TRANSCRIPT: “Very Few People Get off of Texas Death Row Alive”

Michael Hall’s exclusive interview with Ernest Willis.

You’re one of the only people to know what it’s like to be an innocent man on death row, but everybody else thinks you’re guilty. What did that feel like to you? When you had those two days left—we’re trying to put ourselves in the mind of [Cameron Todd Willingham] and what he was going through. What did that feel like?

Like I said, you know, I had prepared myself for it because I know on Texas death row very few people get off of Texas death row alive. And I had myself prepared pretty well for if that time come, I would just lay down and go to sleep and that would be it. I wouldn’t make a big deal out of it. I wouldn’t be hollering and screaming. I don’t really know what my last words would be. I don’t know whether I would have said, “Well, you’re killing an innocent man” or what. But I can only imagine what Todd Willingham was going through because I come within two days of execution myself. But to be strapped down on that gurney it’s hard to say what a person would say. I know that I wouldn’t be rambunctious and yelling and all that because I prepared myself for that. But at the same time it would be really, really tough because you spend all these years knowing that you’re innocent. And that’s the hard part of being in there. If I would have been guilty of this crime, I could have took it real easy. It wouldn’t have bothered me like it did. And Todd’s case was so similar to mine—I didn’t know Todd really well, but I had talked to him several times out on the rec [recreation] yard. We discussed a little bit about our cases and found out they was nearly identical. I believe in my heart and soul that he was an innocent man. I believe Texas killed an innocent man.

The thing of it is I could have been in the same position he was in but I had the New York attorneys and had the capital to do all that. All he had was these appointed attorneys and they don’t get enough money to bring forth what it takes. If he could have hung on just three or four or five more months he would have been in the same shape I was—he would have walked out of there a free man. Because he had the same evidence I had. There was very little—you know, of course, the prosecutors make us look like animals and all this stuff. I’ve been out five years now and I’ve had no problems. I’ve started my own business. I retired about two years ago. I think I’ve been a productive person ever since I got out. I’ve helped a lot of people. With the money I got I was able to help my kids and [ex-wife] Verilyn’s kids and do a lot of things I wanted to do.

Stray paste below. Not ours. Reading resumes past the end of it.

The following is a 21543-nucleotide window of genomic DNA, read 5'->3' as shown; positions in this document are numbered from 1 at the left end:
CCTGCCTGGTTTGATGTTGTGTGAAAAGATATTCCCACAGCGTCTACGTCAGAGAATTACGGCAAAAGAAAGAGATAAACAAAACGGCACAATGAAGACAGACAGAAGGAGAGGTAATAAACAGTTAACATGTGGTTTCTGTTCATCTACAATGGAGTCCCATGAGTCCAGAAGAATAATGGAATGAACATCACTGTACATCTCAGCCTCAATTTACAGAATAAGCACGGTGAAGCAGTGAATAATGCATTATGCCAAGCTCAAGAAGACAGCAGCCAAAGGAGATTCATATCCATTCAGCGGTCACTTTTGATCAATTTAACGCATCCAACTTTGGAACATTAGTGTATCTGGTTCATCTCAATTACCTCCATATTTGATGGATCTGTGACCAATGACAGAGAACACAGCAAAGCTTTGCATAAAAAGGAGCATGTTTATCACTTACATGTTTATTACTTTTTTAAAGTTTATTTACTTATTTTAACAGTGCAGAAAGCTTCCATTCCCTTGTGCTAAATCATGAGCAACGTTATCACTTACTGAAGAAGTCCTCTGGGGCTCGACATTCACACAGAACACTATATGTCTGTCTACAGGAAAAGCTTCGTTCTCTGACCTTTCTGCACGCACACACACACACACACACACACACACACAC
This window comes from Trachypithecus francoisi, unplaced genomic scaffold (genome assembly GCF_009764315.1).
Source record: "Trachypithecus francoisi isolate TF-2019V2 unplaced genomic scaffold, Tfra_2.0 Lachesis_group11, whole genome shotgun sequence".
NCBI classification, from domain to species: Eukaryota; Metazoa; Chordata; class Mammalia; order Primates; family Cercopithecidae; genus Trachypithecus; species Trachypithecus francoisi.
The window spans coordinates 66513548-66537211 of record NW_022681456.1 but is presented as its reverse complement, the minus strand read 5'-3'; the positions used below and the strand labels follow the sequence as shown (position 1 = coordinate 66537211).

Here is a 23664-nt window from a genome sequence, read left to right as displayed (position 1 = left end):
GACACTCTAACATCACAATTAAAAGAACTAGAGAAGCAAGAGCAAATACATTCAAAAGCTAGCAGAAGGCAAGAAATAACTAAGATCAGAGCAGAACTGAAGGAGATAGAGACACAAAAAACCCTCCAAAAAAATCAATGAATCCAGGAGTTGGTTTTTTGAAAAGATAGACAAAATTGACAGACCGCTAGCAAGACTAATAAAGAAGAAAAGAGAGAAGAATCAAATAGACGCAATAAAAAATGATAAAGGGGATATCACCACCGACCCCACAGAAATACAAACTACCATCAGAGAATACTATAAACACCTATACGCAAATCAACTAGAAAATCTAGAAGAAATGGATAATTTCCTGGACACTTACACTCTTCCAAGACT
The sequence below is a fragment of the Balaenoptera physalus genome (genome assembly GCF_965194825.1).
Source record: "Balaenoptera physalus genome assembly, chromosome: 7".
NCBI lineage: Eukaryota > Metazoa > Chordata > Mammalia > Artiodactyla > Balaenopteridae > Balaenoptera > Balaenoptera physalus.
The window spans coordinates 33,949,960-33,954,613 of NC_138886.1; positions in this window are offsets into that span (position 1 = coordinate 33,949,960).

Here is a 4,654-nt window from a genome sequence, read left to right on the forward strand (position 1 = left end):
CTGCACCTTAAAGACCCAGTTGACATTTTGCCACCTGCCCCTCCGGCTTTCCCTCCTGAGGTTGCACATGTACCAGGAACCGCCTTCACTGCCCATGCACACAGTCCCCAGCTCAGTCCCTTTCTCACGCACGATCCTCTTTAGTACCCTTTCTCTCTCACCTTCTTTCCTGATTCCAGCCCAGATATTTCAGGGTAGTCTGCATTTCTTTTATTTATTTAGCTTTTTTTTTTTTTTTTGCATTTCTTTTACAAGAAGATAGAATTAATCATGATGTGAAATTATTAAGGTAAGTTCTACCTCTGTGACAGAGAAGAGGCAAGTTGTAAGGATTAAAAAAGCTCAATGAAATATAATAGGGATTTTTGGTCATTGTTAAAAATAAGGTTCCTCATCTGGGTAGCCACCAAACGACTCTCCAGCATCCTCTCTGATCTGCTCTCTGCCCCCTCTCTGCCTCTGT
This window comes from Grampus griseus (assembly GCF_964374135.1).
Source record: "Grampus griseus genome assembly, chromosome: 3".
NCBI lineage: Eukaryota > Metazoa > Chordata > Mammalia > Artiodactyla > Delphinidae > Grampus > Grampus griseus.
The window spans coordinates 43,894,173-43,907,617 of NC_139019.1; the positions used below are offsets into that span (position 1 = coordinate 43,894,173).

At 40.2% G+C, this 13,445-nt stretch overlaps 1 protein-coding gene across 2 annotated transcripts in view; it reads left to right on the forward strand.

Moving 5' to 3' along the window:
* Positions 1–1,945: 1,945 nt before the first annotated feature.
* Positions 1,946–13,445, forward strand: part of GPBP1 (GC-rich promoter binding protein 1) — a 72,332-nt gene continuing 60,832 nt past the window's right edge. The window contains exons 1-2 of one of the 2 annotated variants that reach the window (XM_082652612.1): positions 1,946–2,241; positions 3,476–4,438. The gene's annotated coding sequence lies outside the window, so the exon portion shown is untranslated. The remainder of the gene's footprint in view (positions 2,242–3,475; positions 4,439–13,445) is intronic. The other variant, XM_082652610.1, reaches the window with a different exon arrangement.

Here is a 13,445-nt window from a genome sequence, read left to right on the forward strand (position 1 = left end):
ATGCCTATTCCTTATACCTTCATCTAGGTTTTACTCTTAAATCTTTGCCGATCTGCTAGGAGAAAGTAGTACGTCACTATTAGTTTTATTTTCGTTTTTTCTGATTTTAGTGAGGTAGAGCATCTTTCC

I know Governor Perry is trying to sweep this under the carpet, like hey, he was guilty as sin. Well all of us does things. They called him a monster and everything; they called me a monster. That’s the way district attorneys do. They’re exempt from prosecution. The only way the death penalty can ever be fair is to hold these district attorneys liable for the things they do. They drugged me during my trial, and I’m sure that the district attorney had something to do with that. I’m sure he ordered the medication, and I was like a zombie the whole way through my trial. But unless you have the capital and they do something about these district attorneys, it will never be that way. I mean, they can say and do whatever they want to do and they don’t have to worry about lawsuits and prosecution or anything. It needs to start there. It needs to follow up with enough money for representation. I mean, these lawyers—there are a lot of good lawyers out there. They get $20,000 or

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